Drought Information Statement from NWS-Pueblo

 

 

 

Drought Persists across South Central and Southeast Colorado

 

SYNOPSIS:

After a very warm and dry start to the Winter of 2021-2022, late December storms brought abundant snowfall to the higher terrain along the Continental Divide. January storms brought more focused precipitation to northern Colorado with a cold and unsettled February bringing some beneficial moisture to portions of south central and southeast Colorado through the last month of meteorological winter.  However, this precipitation has not been enough to bring any widespread improvements in the drought across the region.

With that said, the latest US Drought Monitor issued Thursday, March 10th, 2022, indicates extreme drought (D3) conditions across southeastern Saguache County, the eastern half of Rio Grande County, Alamosa County, the eastern 1/3 of Conejos County and most of Costilla County. Extreme drought (D3) conditions are also depicted across the southern tier of Las Animas County and the southern 2/3rds of Baca County.

Severe drought (D2) conditions are indicated across most of the rest of southeast and south central Colorado, including Fremont County, Custer County, Huerfano County, extreme northeastern Costilla County, southwestern Teller County, most of El Paso County, Pueblo County, Crowley County, Otero County, Kiowa County, Bent County, Prowers County and the rest of Las Animas and Baca Counties. Severe drought (D2) conditions are also depicted across eastern Chaffee County, the rest of Saguache County, northern Mineral County, and central portions of Rio Grande and Conejos Counties.

Moderate drought (D1) conditions are depicted across Lake County, the rest of Chaffee County, southern Mineral County into southwestern Rio Grande and western Conejos Counties. Moderate drought (D1) conditions are also indicated across the rest of Teller County and into northwestern portions of El Paso County.

AGRICULTURAL:

The somewhat cooler, less windy and wetter conditions over the past month has brought slight improvements in soil moisture conditions across portions of southeast Colorado per shorter term (1 week, 1 month)  Evaporative Demand Drought Index (EDDI) data. However, CPC subsoil data and longer term (2 month and 3 month) EDDI data, continues to indicate very dry conditions across much of south central and especially southeast Colorado.

HYDROLOGIC:

NRCS data indicated March 1st, statewide snowpack was down to 95 percent of median, as compared to 88 percent of median at this time last year.

In the Arkansas basin, March 1st snowpack came in at 90 percent of median, which is comparable to the 91 percent of median snowpack at this time last year. Although late February and early March storms brought some snow to southern portions of the basin, there remain differences in snowpack distribution, with southern portions of the basin still lagging behind the northern and the headwaters region of the Arkansas basin.

In the Rio Grande basin, March 1st snowpack came in at 93 percent of median, as compared to 100 percent of median at this time last year. NRCS data also indicated differences in snowpack distribution, with eastern portions of the Rio Grande basin lagging behind western portions of the basin.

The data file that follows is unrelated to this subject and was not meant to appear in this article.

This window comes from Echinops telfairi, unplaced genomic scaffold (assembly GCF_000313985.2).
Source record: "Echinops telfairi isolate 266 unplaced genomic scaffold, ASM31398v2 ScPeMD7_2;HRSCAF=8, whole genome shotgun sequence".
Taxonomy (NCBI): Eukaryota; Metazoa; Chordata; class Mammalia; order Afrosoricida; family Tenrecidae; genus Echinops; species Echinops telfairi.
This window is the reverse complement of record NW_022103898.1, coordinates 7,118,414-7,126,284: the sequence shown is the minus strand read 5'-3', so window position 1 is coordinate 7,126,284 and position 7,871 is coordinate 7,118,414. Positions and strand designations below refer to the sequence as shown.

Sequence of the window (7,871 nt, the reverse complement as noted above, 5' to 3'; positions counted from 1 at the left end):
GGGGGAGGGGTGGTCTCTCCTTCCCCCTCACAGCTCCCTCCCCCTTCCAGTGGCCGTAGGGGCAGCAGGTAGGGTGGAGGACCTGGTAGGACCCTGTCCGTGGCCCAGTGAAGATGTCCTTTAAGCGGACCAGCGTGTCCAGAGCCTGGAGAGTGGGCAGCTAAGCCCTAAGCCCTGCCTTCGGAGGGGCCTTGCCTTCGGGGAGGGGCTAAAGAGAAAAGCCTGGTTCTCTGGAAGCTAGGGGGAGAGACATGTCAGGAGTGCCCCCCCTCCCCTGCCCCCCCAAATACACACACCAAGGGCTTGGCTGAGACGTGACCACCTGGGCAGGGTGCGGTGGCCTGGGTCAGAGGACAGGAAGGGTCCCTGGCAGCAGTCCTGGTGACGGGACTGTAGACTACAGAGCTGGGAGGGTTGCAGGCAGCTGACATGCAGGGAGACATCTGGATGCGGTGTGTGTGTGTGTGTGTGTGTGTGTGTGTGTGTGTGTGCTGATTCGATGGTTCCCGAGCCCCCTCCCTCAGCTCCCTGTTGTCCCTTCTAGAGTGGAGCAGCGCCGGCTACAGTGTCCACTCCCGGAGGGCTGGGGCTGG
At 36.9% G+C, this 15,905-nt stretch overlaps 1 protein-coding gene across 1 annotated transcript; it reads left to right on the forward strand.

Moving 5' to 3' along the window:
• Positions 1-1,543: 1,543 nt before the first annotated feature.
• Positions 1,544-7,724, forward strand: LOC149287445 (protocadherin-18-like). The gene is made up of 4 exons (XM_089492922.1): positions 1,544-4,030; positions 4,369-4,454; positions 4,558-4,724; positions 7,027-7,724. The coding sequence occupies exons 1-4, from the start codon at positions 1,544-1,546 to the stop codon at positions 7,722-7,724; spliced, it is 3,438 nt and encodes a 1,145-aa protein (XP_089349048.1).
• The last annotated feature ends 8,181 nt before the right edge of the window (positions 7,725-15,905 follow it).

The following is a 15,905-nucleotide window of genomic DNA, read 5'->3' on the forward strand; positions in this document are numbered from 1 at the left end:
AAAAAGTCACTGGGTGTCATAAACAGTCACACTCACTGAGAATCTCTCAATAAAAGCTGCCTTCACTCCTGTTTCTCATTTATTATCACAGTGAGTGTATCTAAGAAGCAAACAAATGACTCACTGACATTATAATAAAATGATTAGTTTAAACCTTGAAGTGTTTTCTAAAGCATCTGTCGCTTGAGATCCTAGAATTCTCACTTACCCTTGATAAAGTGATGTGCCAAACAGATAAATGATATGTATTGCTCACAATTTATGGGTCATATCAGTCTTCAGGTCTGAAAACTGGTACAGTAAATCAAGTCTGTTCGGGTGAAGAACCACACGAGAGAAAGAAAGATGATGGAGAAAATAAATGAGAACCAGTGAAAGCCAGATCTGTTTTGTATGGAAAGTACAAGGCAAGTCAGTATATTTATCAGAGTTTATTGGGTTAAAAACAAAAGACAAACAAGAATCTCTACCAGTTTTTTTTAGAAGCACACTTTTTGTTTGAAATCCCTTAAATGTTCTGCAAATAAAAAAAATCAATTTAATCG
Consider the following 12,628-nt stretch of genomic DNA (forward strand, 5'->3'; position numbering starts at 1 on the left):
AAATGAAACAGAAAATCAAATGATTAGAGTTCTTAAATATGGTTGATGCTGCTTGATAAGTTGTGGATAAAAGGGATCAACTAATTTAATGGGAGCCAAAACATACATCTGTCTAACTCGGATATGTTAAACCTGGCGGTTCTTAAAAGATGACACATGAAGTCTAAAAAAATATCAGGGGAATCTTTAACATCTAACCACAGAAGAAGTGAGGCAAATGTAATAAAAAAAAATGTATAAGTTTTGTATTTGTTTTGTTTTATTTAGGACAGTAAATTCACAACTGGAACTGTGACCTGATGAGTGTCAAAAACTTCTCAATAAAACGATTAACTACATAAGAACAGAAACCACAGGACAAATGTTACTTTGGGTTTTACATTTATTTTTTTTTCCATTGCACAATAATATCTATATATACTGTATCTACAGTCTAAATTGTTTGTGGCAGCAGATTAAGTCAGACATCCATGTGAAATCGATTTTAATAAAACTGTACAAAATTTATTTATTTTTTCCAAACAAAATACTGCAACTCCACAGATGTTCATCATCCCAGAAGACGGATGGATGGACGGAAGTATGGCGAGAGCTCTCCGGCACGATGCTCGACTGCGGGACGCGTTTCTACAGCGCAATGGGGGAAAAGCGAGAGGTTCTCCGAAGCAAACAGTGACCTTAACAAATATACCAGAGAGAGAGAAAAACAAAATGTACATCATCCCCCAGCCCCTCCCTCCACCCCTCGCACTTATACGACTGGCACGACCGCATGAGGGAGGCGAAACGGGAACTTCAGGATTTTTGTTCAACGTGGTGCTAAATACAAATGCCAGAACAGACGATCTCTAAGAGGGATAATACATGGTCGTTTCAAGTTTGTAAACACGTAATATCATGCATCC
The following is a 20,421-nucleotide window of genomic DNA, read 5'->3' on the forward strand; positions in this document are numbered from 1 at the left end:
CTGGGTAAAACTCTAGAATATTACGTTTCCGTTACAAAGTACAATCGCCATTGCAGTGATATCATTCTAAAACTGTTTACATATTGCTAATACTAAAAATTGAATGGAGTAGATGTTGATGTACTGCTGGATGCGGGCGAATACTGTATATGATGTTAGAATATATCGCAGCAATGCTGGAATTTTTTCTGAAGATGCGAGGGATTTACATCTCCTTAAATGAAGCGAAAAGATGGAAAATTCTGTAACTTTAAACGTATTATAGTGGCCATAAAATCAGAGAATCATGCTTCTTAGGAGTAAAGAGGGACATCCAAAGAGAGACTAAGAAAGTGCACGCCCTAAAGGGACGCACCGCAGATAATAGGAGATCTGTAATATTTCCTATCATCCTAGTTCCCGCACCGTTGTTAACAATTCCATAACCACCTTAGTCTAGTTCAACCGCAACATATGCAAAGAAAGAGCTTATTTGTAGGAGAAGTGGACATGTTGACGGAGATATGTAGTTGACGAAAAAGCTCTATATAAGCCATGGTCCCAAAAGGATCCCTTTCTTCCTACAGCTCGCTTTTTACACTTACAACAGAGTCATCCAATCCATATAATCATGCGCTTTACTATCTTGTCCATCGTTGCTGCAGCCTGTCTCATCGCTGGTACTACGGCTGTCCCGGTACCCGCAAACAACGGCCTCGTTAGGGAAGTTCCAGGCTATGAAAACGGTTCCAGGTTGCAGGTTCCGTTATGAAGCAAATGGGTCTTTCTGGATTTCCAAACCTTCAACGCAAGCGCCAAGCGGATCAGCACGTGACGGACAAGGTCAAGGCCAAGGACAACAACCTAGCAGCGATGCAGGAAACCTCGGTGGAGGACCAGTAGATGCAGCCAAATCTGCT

NRCS data also indicated statewide water storage was at 75 percent of median overall at the end of February, as compared to the 81 percent of median storage available at this time last year.

In the Arkansas Basin, water storage at the end of February came in at 92 percent of median overall, as compared to the 90 percent of median storage available at this same time last year.

In the Rio Grande Basin, water storage at the end of February came in at 95 percent of median overall, as compared to the 87 percent of median storage available at this time last year.

March 1st streamflow forecasts in the Arkansas Basin range from 40 to 50 percent of median at the Purgatorie River at Trinidad and at the Huerfano River near Redwing, to around 90 percent of median at Chalk Creek near Nathrop and at the Arkansas River at Salida.

March 1st streamflow forecasts in the Rio Grande Basin range from 26 percent of median at Sangre de Cristo Creek to 99 percent of median at the Conejos River near Mogote.

CLIMATE SUMMARY:

The average temperature in Pueblo for the past month of February was 30.2 degrees. This is 4.9 degrees below normal and makes February of 2022 the 26th coldest February on record in Pueblo. Pueblo recorded 0.58 inches of precipitation and 8.0 inches of snow through the month of February, which is 0.26 inches above normal and 3.3 inches above normal, respectively. This also makes February of 2022 the 35th wettest and 34th snowiest February on record in Pueblo.

PRECIPITATION/TEMPERATURE OUTLOOK:

The Climate Prediction Center (CPC) outlook for the next week indicates better chances of normal temperatures and below normal precipitation across south central and southeast Colorado. The outlook for the rest March, April and May indicates better chances for above normal temperatures and below normal precipitation across south central and southeast Colorado.

Filed Under: AgricultureCountyEnvironmentFeaturedMedia ReleaseRecreationWaterWeather

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